Clonidine in the dose of 1 μg/kg reduces the need for postoperative analgesic demand without significant aftermath with a noteworthy refinement in spinal anesthesia duration and quality as corroborated by many studies (Chiari and Eisenach 1998; Racle et al. 1987; Dobrydnjov and Samarutel 1999; Bonnet et al. 1990; Niemi 1994; Rochette et al. 2004; Kaabachi et al. 2007). Spinal clonidine does not produce pruritis and respiratory depression in contrast to other spinal opioids (Niemi 1994; Rochette et al. 2004; Kaabachi et al. 2007).

The primary measure of the study was to find out the effectiveness of 1 μg/kg clonidine added to hyperbaric bupivacaine on the onset, quality, and duration of analgesia. The secondary measure of the study was to compare the hemodynamic changes during the intraoperative and postoperative period and the side effects if any in pediatric patients undergoing lower abdominal surgeries.

Methods

This is a prospective double-blind, randomized controlled study conducted on 60 ASA physical status 1 and 2 pediatric patients of age group 3 to 13 years and weight 12 to 30 kgs of either gender who were posted for infraumbilical abdominal or lower extremity surgeries after getting approval from institutional ethical committee. The study was conducted from September 2019 to February 2022 in Ahmedabad, Gujarat, India.

Patients with known sensitivity to drugs, injection-site-specific skin infection, history of coagulopathy, congenital malformation altering the surface anatomy, imprecise sepsis, children with known epileptic disorders or uncontrolled seizures, children with a ventriculoperitoneal shunt, and children with an unchecked respiratory tract infection or a foreseen difficult airway with parental denial were all excluded from the study.

All the patients underwent thorough preanesthetic checkups (PAC), including history taking, general and physical examination, and routine investigations. On the PAC visit, each patient’s baseline heart rate, blood pressure, and respiratory rate were recorded. The parents and the children (who could understand) were elucidated about the aimed procedure and VAS score. Their due consent was obtained after all the doubts were explicated and tackled.

After fulfilling the inclusion criterion, patients were allocated to group B or group BC on the basis of the computer-generated randomization prepared by the PSM (preventive and social medicine) department of our college.

Group B (n = 30) = hyperbaric bupivacaine (0.5% alone)
Group BC (n = 30) = hyperbaric bupivacaine (0.5% + 1 μg/kg clonidine)
Dose of hyperbaric bupivacaine (Moller and Covino 1988)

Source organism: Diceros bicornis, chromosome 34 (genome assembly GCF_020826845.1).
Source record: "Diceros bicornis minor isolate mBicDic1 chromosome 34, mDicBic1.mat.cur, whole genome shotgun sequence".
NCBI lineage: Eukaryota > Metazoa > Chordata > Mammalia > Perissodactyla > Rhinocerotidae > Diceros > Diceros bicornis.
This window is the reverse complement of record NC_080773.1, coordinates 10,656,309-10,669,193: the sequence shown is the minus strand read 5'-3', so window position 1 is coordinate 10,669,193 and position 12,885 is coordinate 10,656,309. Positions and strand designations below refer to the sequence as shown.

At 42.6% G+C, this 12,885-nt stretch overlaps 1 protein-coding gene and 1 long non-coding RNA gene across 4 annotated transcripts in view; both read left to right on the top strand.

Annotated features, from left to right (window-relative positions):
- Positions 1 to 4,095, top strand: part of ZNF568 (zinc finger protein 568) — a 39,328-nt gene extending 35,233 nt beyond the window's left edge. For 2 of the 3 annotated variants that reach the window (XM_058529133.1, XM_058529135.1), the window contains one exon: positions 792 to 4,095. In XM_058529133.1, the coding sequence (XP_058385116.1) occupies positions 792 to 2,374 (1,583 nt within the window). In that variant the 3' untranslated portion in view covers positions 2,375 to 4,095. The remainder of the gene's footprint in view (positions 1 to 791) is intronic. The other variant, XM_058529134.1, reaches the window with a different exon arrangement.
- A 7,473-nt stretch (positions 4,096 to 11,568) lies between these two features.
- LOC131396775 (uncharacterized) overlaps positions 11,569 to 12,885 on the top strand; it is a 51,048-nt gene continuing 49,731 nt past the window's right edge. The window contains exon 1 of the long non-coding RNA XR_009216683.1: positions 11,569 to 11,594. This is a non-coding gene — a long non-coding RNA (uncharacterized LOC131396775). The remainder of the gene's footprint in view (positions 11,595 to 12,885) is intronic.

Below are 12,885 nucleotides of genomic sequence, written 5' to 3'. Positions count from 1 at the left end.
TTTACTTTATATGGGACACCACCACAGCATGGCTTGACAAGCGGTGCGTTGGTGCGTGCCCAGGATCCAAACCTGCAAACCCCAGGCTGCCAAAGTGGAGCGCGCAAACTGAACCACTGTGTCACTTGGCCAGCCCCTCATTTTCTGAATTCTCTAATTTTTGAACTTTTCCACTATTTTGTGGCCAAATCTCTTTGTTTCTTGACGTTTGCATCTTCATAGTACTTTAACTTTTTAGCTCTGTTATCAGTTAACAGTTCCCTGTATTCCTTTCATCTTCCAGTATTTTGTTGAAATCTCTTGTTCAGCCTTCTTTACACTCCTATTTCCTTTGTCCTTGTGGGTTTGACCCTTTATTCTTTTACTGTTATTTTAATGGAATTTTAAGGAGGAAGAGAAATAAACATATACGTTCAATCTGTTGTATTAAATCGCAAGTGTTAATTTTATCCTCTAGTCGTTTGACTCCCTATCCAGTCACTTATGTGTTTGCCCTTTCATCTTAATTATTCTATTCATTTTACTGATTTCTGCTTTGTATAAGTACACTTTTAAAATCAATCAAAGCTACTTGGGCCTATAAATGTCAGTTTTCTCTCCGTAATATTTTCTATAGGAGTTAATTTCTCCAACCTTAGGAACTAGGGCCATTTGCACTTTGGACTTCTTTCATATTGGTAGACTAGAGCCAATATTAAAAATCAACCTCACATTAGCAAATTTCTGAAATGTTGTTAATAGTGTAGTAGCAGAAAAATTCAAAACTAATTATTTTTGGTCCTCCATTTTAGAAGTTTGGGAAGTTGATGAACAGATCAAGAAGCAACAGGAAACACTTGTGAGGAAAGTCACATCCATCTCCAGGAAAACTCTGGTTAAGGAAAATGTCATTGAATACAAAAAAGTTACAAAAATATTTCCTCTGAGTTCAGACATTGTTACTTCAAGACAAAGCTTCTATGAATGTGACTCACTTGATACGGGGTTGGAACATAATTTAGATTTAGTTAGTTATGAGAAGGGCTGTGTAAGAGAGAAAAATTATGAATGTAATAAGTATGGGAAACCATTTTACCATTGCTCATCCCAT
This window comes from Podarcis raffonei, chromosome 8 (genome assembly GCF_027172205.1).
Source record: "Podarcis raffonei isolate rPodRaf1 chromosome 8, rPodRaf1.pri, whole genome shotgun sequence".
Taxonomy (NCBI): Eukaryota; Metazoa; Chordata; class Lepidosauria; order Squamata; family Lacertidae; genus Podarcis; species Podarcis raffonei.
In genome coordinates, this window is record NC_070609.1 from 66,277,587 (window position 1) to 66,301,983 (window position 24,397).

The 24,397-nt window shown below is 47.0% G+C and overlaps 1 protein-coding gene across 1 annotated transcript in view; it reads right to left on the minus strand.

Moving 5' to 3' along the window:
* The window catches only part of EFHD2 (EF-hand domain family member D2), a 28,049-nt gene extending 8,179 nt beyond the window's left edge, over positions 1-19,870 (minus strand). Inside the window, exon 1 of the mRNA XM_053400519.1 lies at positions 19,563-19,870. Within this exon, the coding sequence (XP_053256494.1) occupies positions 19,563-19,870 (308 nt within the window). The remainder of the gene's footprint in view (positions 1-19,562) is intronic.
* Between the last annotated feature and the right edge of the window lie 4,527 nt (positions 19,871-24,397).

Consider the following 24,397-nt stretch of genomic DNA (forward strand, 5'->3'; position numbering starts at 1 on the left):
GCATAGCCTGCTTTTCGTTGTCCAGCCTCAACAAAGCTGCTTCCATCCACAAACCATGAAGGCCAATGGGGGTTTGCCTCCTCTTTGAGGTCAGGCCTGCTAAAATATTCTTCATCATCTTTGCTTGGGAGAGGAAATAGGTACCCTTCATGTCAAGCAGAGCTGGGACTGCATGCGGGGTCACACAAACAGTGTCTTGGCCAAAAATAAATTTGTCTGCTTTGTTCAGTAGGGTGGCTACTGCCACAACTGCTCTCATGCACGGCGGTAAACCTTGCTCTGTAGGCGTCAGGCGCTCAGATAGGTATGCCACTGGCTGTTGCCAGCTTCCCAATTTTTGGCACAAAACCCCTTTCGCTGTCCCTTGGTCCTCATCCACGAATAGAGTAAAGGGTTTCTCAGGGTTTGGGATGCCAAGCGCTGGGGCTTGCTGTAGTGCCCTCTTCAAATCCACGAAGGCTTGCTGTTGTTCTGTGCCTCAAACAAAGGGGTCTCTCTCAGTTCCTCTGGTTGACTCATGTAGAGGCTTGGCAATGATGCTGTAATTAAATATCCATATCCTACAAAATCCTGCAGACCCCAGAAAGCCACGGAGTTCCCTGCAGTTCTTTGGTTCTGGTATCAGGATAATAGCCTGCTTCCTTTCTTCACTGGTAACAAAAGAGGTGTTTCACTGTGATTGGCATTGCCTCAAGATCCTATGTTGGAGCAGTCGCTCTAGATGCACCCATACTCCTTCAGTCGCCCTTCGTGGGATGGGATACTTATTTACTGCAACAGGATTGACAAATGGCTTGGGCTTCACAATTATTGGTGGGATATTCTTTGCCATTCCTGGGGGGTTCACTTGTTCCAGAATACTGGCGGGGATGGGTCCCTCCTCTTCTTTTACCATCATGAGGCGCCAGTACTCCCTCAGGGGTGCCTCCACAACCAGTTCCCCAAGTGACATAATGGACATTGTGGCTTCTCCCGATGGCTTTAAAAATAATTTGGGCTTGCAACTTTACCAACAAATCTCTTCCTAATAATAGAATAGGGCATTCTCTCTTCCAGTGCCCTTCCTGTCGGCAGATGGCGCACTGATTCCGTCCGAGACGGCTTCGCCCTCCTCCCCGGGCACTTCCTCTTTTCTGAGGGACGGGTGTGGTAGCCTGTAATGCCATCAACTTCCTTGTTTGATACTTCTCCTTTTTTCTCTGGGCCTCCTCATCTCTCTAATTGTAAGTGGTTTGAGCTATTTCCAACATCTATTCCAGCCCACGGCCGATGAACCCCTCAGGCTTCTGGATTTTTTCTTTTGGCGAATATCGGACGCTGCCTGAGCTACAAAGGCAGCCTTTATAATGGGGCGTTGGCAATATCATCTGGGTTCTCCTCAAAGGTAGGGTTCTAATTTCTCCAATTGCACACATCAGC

Children weighing less than 5 kg:0.5 mg/kg
Children weighing 5 to 15 kg:0.4 mg/kg
Children weighing more than 15 kg:0.3 mg/kg

Preoperatively, all the patients were kept nil by mouth (NBM) for 6 h for solid and 2 h for clear fluid. Topical local anesthetic cream EMLA (Dalens 2019; Pascucci et al. 1988) (eutectic mixture of a local anesthetic) was applied to the planned site of lumbar puncture and probable sites of vene puncture and thereafter an hour before the consonant technique occlusive dressing was done on the day of operation.

An optimum-sized cannula was used for establishing venous access, and an infusion of ringer lactate was started at the rate of 6 ml/kg. Baseline values of vital parameters: heart rate, SpO2, and blood pressure (systolic + diastolic) were noted after attaching the standard monitors. All the patients were premedicated with inj. glycopyrrolate 0.04 mg/kg, inj. ondansetron 0.008 mg/kg, and inj. midazolam 0.02 mg/kg intravenously. All children except those who were cooperative and calm were given ketamine 0.5 mg/kg, oxygen, and sevoflurane for 3 min, only to make the patient immobile for lumbar puncture. Keeping an eye on the oxygen saturation, children were positioned in the lateral decubitus position.

Midline approach lumbar puncture was done in L45 or L34 interspace with a suitable spinal needle after assuring precise asepsis. Free flow of clear CSF authenticated the intrathecal position. The study drug was crammed in a 2 ml syringe according to the assigned group before a lumbar puncture was performed. To elude the tracking of the drug, the spinal needle was kept in position for up to 5 s after the injection of the study drug (Kokki and Tuovinen 1998; Blaise and Roy 1986; Giaufre 2000).

The pediatric patient was reverted back to a supine position. Three minutes after discontinuing sevoflurane, sensory block was noted. The patient was kept only on an oxygen ventimask with an eye for a facial scowl and a change in heart rate as a reaction to pinprick.